Strategy+business author Linda McRobbie suggests learning creativity from comedians and comedians
The business manager and comedian enter the bar. This is not the beginning of an anecdote - not least because I am poor at telling them. No, the boss and the comedian are having a really useful conversation over a glass or two about creative leadership and problem-solving. Comedians — or, as Peter McGraw calls them, “the world's least professional professionals” —can teach business leaders a lot: “By imitating the funniest people,” he writes in his new book Schtick to Business, “you can make a more successful career. and conduct business more correctly. "
McGraw doesn't argue that you have to be funny to be more effective managers or leaders. This is difficult and can backfire, so don't try it at home. Rather, relying on observations both in the laboratory - the Humor Research Lab at the University of Colorado, also known as HuRL - and in the real world, McGraw concluded that understanding the basics of a comedian helps managers and leaders better manage their own work.
First of all, comedy is an industry and its product is laughter. This means that there is a process for making a comedy. But what makes people laugh is, of course, an unstable goal. Chasing her is like solving a puzzle whose parameters are constantly changing. This task is now close to everyone who is trying to navigate in business (and in life in general). It takes a certain natural talent to become a comedian, but practice and an arsenal of cognitive tools that business leaders can use are also important.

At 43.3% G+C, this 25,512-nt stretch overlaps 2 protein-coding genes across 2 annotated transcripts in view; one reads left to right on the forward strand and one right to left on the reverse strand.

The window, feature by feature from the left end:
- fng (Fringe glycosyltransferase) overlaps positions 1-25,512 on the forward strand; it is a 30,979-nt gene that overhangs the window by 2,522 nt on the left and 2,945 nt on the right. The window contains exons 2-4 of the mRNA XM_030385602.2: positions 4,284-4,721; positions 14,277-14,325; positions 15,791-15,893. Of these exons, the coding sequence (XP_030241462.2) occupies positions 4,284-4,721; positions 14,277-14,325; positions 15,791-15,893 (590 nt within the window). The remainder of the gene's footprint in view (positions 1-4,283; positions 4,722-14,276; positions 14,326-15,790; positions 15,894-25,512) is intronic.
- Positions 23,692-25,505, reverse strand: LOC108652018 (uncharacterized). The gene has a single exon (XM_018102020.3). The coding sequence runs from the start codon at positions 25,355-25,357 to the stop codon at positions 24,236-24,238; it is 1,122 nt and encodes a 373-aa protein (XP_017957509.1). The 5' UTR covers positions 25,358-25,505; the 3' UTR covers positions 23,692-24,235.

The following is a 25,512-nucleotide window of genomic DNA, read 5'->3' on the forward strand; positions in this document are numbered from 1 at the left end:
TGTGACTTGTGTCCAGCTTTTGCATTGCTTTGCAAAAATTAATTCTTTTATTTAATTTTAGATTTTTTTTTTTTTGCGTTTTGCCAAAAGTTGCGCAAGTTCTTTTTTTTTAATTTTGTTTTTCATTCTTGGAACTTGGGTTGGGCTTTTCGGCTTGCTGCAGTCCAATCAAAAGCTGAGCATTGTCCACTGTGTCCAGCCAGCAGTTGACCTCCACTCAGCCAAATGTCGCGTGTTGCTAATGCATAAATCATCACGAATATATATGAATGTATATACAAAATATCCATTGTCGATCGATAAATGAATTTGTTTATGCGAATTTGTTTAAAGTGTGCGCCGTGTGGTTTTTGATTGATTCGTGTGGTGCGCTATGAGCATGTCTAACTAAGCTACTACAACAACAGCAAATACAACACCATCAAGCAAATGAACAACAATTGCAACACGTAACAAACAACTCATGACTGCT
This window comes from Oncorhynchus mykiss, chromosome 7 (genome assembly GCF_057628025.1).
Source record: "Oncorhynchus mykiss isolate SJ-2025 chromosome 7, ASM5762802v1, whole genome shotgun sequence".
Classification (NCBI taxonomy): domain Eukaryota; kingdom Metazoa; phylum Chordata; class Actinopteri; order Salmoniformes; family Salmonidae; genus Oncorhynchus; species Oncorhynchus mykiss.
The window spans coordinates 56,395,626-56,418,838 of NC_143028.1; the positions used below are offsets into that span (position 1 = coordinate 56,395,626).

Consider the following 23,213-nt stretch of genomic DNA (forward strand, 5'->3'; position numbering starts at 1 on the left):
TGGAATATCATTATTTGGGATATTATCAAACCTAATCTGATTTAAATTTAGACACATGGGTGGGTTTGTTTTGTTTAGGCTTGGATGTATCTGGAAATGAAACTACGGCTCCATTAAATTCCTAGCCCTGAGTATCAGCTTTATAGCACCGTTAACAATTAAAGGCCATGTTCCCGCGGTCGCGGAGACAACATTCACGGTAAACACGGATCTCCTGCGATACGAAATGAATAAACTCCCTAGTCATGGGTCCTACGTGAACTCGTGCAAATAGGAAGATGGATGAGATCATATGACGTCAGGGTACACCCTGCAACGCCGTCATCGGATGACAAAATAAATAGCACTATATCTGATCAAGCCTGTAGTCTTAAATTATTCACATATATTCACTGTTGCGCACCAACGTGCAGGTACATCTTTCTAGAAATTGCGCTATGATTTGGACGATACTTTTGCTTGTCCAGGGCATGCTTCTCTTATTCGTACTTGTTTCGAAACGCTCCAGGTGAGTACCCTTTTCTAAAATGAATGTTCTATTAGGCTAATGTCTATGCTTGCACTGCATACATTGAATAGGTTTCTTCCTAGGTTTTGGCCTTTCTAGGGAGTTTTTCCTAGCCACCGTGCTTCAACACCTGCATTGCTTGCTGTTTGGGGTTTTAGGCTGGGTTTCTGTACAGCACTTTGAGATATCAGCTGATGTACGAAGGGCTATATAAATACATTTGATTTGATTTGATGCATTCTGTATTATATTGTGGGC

In 2010, McGraw and a colleague published an article that postulated a theory of "harmless offense" in comedy. According to him, humor occurs when some kind of violation (of social norms or the laws of physics) does not harm anyone, or at least looks acceptable.
This premise of inconsistency - that's what makes people watch America's Funniest Home Video - is now in its 30th season of random falls and deliberate pranks. So people laugh when Chris Rock says, “I love being famous. It's almost like being white, you know? " Finding the perfect point of unexpected contrast requires the same mindset that McGraw believes business leaders should try.